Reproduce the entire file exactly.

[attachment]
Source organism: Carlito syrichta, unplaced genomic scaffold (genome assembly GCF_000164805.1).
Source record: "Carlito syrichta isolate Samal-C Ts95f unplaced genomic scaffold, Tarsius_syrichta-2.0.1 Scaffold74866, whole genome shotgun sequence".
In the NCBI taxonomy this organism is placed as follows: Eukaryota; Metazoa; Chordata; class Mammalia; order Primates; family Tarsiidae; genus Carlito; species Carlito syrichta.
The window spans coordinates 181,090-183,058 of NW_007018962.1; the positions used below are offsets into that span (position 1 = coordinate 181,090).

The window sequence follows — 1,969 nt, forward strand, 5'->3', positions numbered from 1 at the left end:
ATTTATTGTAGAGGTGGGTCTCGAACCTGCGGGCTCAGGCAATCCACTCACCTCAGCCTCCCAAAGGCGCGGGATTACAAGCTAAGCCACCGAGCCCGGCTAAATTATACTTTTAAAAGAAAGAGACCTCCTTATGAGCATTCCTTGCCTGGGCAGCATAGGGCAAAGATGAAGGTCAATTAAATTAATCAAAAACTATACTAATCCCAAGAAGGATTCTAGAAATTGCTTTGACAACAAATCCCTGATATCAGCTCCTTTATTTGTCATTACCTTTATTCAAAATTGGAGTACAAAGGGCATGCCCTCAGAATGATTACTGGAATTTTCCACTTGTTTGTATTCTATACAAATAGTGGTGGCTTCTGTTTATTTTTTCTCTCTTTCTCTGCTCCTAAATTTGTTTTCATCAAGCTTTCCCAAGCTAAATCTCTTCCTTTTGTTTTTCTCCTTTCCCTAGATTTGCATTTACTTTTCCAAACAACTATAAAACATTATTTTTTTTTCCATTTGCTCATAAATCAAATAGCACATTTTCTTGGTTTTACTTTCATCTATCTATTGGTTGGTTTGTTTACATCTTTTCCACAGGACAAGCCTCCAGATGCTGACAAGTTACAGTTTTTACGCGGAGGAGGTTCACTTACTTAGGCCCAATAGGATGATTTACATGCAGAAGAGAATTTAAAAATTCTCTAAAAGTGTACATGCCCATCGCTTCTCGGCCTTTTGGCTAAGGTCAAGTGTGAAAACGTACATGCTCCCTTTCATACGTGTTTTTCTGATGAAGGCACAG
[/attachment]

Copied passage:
Source organism: Carlito syrichta, unplaced genomic scaffold (genome assembly GCF_000164805.1).
Source record: "Carlito syrichta isolate Samal-C Ts95f unplaced genomic scaffold, Tarsius_syrichta-2.0.1 Scaffold74866, whole genome shotgun sequence".
In the NCBI taxonomy this organism is placed as follows: Eukaryota; Metazoa; Chordata; class Mammalia; order Primates; family Tarsiidae; genus Carlito; species Carlito syrichta.
The window spans coordinates 181,090-183,058 of NW_007018962.1; the positions used below are offsets into that span (position 1 = coordinate 181,090).

The window sequence follows — 1,969 nt, forward strand, 5'->3', positions numbered from 1 at the left end:
ATTTATTGTAGAGGTGGGTCTCGAACCTGCGGGCTCAGGCAATCCACTCACCTCAGCCTCCCAAAGGCGCGGGATTACAAGCTAAGCCACCGAGCCCGGCTAAATTATACTTTTAAAAGAAAGAGACCTCCTTATGAGCATTCCTTGCCTGGGCAGCATAGGGCAAAGATGAAGGTCAATTAAATTAATCAAAAACTATACTAATCCCAAGAAGGATTCTAGAAATTGCTTTGACAACAAATCCCTGATATCAGCTCCTTTATTTGTCATTACCTTTATTCAAAATTGGAGTACAAAGGGCATGCCCTCAGAATGATTACTGGAATTTTCCACTTGTTTGTATTCTATACAAATAGTGGTGGCTTCTGTTTATTTTTTCTCTCTTTCTCTGCTCCTAAATTTGTTTTCATCAAGCTTTCCCAAGCTAAATCTCTTCCTTTTGTTTTTCTCCTTTCCCTAGATTTGCATTTACTTTTCCAAACAACTATAAAACATTATTTTTTTTTCCATTTGCTCATAAATCAAATAGCACATTTTCTTGGTTTTACTTTCATCTATCTATTGGTTGGTTTGTTTACATCTTTTCCACAGGACAAGCCTCCAGATGCTGACAAGTTACAGTTTTTACGCGGAGGAGGTTCACTTACTTAGGCCCAATAGGATGATTTACATGCAGAAGAGAATTTAAAAATTCTCTAAAAGTGTACATGCCCATCGCTTCTCGGCCTTTTGGCTAAGGTCAAGTGTGAAAACGTACATGCTCCCTTTCATACGTGTTTTTCTGATGAAGGCACAG